Welcome to One Year In, a feature in which Eater sits down for a chat with the chefs and owners of restaurants celebrating their one year anniversary.
Elizabeth Daniels, 2/25
Chef Bernhard Mairinger wanted to open a place that he would frequent himself, a true Austrian restaurant that was both a neighborhood restaurant as well as a destination. One year later, his Beverly Hills' restaurant Bierbeisl is one of the hottest new spots in town. The former Patina chef has gained accolades from both local and national press, recently earning a James Beard nomination for Rising Star Chef as well as a nomination for Best New Restaurant. Eater chats with Mairinger and asks how life at the restaurant has been for the past year.
How did you come across the opportunity to open Bierbeisl? It's been a dream of mine for the last couple of years. I gathered a lot of responsibilities when I was working at Patina and felt ready to open my own restaurant. A broker friend of mine told me about the space in Beverly Hills. At the time, I was looking at other neighborhoods like Silver Lake and Larchmont. I wasn't sure it was going to work, but once I walked in, I saw a lot of potential. Both the dining area and kitchen were a good size. Within two or three weeks we signed the lease.
What else did you like about the space? I wanted to make sure that the atmosphere was right, so that people would get a homey feeling, like we have in Austria. I didn't want too many colors, something elegant but not too elegant. I still think that there's some fine tuning we can do.
What was the initial concept for Bierbeisl? Basically exactly what it is now, authentic Austrian cuisine. The interpretation is my own, a little bit more modern, not too heavy but also not too bland. I want people to see Austrian food for what it is, and so far people have really gotten it.
What were some of the challenges early on? It's a much different thing to run a restaurant that's already been in business, like Patina. When you come up with your own restaurant, you have to do everything fresh - the licenses, utilities, equipment, glassware, silverware, the overall design of the restaurant - we had to come up with everything. We worked with a small design firm that's been to Austria and Germany, and they were able to transform my vision.
How have the locals responded so far? They've been very supportive. There are a lot of regulars, a lot of people that have been to Austria, so they're familiar with this type of cuisine. I've developed a lot of personal relationships with our customers. That was the intention from the beginning, to be a local neighborhood spot, and place to hang out. In Austria, a bierbeisl is sort of like a tavern that's supported by everything local - the produce, meat, even the eggs and milk!
How about people that aren't as familiar with Austrian cuisine? Ninety percent of them are just surprised because they haven't had Austrian food, and most of them think it's amazing. When Austria was a giant empire it took over all parts of Europe, so there are influences of Italy, France, Germany, and Hungary. You get spices from Hungary such as curry, paprika, and coriander. Austrians sort of adopted the cuisines of all these regions.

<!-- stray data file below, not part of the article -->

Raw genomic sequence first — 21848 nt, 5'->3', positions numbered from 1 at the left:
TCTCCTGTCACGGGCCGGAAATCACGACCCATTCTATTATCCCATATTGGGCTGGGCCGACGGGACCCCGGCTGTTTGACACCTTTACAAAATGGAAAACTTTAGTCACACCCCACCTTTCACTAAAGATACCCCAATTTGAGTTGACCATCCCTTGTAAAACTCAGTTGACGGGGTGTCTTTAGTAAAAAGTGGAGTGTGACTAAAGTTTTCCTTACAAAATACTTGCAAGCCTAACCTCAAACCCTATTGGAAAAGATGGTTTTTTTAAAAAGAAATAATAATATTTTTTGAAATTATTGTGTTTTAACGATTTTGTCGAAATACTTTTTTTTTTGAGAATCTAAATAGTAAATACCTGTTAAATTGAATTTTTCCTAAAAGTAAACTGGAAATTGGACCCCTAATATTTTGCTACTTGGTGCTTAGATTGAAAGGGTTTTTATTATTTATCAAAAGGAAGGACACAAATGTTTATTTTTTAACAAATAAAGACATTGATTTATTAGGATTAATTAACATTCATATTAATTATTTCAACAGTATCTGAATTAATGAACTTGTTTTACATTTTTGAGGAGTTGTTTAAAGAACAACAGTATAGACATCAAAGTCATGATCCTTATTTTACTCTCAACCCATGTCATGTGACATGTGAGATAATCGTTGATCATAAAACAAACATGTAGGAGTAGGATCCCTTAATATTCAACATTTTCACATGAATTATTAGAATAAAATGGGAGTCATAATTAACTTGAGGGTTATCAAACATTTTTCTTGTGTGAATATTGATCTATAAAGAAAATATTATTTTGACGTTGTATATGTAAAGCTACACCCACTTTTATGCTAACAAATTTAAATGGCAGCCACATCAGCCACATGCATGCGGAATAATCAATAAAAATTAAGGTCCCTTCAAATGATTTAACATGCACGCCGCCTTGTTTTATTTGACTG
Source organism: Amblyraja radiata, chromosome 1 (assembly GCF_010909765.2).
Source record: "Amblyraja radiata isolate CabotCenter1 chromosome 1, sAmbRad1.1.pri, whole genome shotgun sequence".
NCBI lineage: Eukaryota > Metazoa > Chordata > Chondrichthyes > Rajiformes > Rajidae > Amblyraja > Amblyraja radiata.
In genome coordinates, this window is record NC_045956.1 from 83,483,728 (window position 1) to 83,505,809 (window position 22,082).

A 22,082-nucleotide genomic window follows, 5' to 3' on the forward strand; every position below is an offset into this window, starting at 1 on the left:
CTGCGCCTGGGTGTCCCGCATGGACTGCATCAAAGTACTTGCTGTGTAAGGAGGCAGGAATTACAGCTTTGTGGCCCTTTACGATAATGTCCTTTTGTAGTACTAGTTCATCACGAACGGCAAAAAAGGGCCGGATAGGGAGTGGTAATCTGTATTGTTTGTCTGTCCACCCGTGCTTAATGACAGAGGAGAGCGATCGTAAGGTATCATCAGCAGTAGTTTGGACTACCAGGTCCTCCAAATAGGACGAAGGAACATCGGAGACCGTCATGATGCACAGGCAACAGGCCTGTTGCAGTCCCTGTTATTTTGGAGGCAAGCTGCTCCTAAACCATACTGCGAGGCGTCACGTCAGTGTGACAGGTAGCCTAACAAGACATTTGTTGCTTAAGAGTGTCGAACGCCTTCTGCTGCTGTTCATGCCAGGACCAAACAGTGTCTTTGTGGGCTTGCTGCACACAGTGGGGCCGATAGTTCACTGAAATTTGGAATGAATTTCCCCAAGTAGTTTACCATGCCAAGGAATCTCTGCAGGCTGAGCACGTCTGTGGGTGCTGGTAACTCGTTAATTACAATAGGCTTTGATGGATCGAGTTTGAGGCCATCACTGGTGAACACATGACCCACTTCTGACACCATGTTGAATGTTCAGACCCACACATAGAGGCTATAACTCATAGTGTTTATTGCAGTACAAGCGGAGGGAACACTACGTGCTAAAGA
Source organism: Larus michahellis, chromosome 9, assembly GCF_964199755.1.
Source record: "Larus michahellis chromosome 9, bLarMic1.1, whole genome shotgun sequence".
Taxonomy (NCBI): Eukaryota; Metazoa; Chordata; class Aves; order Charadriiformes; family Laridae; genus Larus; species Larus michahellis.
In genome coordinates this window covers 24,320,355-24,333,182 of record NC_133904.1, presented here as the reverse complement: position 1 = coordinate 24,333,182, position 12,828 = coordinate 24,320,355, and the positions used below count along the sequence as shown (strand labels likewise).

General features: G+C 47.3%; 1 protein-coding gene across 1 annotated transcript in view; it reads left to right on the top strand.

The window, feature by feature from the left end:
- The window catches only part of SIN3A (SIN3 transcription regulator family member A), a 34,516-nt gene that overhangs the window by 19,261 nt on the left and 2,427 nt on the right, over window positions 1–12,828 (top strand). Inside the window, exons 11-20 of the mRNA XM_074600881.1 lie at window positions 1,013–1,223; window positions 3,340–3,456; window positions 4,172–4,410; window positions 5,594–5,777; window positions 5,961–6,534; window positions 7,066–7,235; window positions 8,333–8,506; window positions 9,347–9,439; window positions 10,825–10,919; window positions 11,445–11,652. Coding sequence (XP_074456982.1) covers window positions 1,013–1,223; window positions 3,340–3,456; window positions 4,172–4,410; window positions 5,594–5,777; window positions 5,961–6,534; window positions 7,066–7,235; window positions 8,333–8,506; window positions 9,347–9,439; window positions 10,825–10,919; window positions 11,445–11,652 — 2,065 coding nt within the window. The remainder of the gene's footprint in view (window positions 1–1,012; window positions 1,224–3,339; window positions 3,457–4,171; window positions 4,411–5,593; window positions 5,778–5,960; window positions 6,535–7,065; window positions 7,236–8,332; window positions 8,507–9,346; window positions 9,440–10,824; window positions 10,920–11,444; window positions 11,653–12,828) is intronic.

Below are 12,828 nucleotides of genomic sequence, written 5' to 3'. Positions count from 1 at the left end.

How have reviews helped the restaurant? It's always an honor to be considered one of the 20 best new restaurants in America [by Esquire Magazine.] It's surprising especially with the type of cuisine we are doing here. It's so unique, you think they would choose something more for the masses because we're more one of a kind. We're very happy that people appreciate it. It's definitely helpful for business. I don't know if this means that Austrian food will be more of trend, but I think it has a lot of potential.
What are some of dishes that best represent the menu at Bierbeisl? The house-cured char is something we haven't taken off the menu. It's cured in brine for several hours, chopped like a tartare, then served with beets, pickled red onion, herbs, and fresh horseradish creme fraiche. It's very smooth, tender, and the horseradish is not too aggressive. I also recommend the veal schnitzel, which is served with a potato salad, proper breadcrumbs instead of panko, then given a nice golden brown crust that's dry - not greasy. It's not too heavy, it's something you could eat everyday, with the acid of the lemon juice balancing it out, along with the sweetness of lingonberries. And finally the sausages are great, especially the Käsekrainer, which is infused with Swiss cheese. Personally I think it's the best sausage in town. It's almost addictive, it's so good. After I left Patina, I went to Austria and had 4-5 in one sitting because I hadn't had them in so long.
Has it felt like a year already? Not at all, I can't believe it's already been a year, especially when we're so busy.
What other places around town have you enjoyed? I went to this sushi place on Melrose called Nishimura. Just outstanding sushi, some of the best I've ever had.
What's next for you and the restaurant? We're definitely looking at another restaurant, but something more casual. It'll be a place where you can catch a game. The food will be similar, but not as much of a fine dining setting. Similar flavors, a heavy Austrian influence where you'll want to have a snack or two. As for location, we're thinking Beverly Hills adjacent.
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